Ruth DeYoung Kohler II maintained a lifelong devotion to artists, ideas, and the places and materials from which artists created their work.

She was a champion of underrecognized artists and art forms and believed in the power of art to drive social change and transform lives. As such, the Ruth Awards are awarded to extraordinary, critically engaged artists who approach their practices with continuous inquiry, imagination, and rigor. Each artist receives a no-strings-attached $100,000 award over two years.

Through an annual nomination process, we award artists who are pushing the boundaries and whose practices are anchored in materiality: whether by embarking on transformative projects that are accelerating the field forward, building deeper relationships and connections across communities, developing artistic approaches to structural change, or undertaking work in community with their fellow artists. Artists that are makers, thinkers, and teachers, neighbours and organizers, artists working across material intersections. Perhaps flying under the radar of typical artworld channels, these artists are deserving of greater recognition for the fullness of their practice.

2024 Awardees

The inaugural recipients of the Ruth Award are Kite, Candice Lin, Joe Minter, and Rose B. Simpson.

The Ruth Awards take a relational approach in honouring artists, in which awardees are nominated by a distinguished group of curators from across North America, revered for their exceptional approaches to exhibition making and their affinity for relationship building within the contemporary art landscape.

Kite in domestic splendor, wearing long beaded earrings with her medium sized brown dog
Kite, a young Oglála Lakȟóta woman, with facial piercings in a fake fur hoodie stares directly into the camera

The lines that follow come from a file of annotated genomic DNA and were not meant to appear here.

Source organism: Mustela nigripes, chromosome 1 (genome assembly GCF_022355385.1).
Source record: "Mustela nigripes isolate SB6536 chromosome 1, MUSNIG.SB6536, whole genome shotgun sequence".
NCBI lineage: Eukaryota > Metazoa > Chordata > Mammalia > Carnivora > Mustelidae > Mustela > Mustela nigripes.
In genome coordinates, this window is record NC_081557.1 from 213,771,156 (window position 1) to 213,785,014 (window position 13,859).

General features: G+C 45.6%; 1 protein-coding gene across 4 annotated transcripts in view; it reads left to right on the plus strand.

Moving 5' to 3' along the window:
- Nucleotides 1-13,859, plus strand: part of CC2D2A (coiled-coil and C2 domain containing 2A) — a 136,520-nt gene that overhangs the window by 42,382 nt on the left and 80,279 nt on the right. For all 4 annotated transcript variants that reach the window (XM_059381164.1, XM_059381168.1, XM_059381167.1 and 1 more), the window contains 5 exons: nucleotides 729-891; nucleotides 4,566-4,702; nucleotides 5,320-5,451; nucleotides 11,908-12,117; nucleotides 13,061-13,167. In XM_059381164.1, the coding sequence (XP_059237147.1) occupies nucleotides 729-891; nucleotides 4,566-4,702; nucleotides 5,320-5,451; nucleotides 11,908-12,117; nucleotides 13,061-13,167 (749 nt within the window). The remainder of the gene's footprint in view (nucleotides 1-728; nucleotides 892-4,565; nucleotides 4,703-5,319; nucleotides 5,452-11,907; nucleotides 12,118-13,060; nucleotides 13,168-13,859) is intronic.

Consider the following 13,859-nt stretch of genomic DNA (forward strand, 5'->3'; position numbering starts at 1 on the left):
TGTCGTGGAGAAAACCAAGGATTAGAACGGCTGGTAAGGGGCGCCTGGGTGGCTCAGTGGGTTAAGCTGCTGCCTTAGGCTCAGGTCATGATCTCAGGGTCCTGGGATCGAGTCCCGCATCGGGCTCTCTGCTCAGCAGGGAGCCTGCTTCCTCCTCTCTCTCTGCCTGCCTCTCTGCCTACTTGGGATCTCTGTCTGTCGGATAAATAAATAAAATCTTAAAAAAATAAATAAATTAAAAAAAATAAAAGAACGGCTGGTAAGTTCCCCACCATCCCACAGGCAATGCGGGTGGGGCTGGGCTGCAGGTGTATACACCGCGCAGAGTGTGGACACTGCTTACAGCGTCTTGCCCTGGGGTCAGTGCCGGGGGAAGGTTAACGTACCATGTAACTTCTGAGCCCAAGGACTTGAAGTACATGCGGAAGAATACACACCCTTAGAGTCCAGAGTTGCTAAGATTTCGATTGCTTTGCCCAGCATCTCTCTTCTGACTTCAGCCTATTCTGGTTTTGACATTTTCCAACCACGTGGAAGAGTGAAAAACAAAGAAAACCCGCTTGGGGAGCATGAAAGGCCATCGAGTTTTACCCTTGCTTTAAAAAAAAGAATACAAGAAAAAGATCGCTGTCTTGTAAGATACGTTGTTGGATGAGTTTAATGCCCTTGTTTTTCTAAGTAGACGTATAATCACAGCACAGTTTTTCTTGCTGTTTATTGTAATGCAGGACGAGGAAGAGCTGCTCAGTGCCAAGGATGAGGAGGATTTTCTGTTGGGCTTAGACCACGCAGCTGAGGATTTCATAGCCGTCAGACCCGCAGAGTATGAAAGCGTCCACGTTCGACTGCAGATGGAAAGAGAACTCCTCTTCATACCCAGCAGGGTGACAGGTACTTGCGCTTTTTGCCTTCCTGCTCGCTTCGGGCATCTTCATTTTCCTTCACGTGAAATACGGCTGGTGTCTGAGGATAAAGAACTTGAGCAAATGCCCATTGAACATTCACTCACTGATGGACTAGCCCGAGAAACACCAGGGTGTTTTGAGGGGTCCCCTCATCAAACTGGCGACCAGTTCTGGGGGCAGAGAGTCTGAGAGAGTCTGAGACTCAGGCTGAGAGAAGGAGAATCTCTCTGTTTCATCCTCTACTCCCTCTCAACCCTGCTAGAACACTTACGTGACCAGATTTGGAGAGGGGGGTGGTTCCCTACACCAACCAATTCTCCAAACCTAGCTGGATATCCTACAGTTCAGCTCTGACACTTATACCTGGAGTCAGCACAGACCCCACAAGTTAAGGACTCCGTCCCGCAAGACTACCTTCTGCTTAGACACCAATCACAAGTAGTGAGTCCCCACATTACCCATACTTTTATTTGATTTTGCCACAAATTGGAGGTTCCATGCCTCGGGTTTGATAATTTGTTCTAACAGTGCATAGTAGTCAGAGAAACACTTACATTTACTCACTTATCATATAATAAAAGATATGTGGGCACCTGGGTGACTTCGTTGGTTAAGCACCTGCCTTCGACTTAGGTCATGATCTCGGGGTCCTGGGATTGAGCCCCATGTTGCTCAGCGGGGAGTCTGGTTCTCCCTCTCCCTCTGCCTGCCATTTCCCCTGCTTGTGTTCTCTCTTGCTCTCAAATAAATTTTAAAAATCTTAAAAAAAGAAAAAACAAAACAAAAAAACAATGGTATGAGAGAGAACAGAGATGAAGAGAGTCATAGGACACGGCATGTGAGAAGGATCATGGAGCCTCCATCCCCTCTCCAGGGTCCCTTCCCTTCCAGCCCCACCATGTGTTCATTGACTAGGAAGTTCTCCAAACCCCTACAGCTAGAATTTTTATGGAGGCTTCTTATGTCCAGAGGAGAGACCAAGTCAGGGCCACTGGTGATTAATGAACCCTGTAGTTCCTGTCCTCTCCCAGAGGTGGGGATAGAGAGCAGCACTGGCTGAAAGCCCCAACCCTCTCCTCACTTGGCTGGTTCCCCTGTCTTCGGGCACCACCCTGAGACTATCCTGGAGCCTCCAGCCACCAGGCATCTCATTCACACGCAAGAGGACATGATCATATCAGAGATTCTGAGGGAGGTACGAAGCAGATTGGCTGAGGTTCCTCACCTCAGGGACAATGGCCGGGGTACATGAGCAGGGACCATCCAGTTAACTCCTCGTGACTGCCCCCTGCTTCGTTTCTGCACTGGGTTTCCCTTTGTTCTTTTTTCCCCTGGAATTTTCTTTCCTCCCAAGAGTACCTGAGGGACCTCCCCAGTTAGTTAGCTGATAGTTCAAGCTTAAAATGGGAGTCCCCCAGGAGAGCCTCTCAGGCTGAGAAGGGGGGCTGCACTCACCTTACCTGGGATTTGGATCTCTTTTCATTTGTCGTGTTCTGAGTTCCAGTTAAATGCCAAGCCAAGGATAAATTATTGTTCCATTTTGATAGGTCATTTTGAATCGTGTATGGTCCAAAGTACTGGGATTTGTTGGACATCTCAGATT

Candice Lin, crouched between two monumental ceramic sculptures under red light
A close up of Candice Lin kneeling next to her work, under all over red light
Joe holding a handmade sculptural staff, wearing a blue hardhat and old army jacket
Joe Minter in his outdoor studio with monumental, handmade sculptures
Joe, laying flowers at a headstone in front of his handpainted signs.
Joe, in a Kente cloth hat and camouflage pants, poised with a brush over a large painting
Joe, an elderly man, hunched over, working on a large, graphic painting
Joe in a blue hardhat and blue T shirt gesturing with a paintbrush in one hand and paint can in the other
A wide shot of Rose painting the face of an extra large clay head
brilliant orange sparks from a metal working project in Rose's studio
A portrait of Rose among her sculptures
Rose and a studio assistant move a larger than life, black sculptural figure
A portrait of Rose holding two ceramic masks in her studio
Rose working on a large clay bust

About the Artists


A portrait of Kite at home with her dog

Photo: Thatcher Keats

Dr. Suzanne Kite is an Oglála Lakȟóta artist, academic, and composer. She received a BFA in Fine Art and Composition from the California Institute of the Arts in 2013, an MFA in Fine Art and Music/Sound from the Milton Avery Graduate School of Fine Arts at Bard College in 2018, and is currently a PhD candidate in Fine Art at Concordia University. Fusing scholarship with creative practice, Kite explores Lakȟóta mythologies, ontologies, and philosophies, alongside computational systems, machine learning, and AI—investigating the complex dynamics between the individual and technology through sound, video, sculpture, performance, installation, writing, and countless other modes of expression.

Kite has had recent solo exhibitions and film retrospectives at CARA, New York; the Fisher Center, Bard University; LightWorks, Syracuse University; the Vera List Center, New York; Broadway Gallery, New York; and Anthology Film Archives, New York; among others.

Candice Lin

Photo:Jason Lewis, courtesy of Candice Lin and François Ghebaly Gallery

Candice Lin is a multidisciplinary artist living and working in Altadena, California. She received a BA in Visual Arts and Semiotics from Brown University in 2001 and an MFA in New Genres from the San Francisco Art Institute in 2004. Working with a vast array of organic and synthetic materials, Lin creates elaborate installations that probe subjects ranging from the consequences of colonization to fictions of authenticity and value systems established by global trade.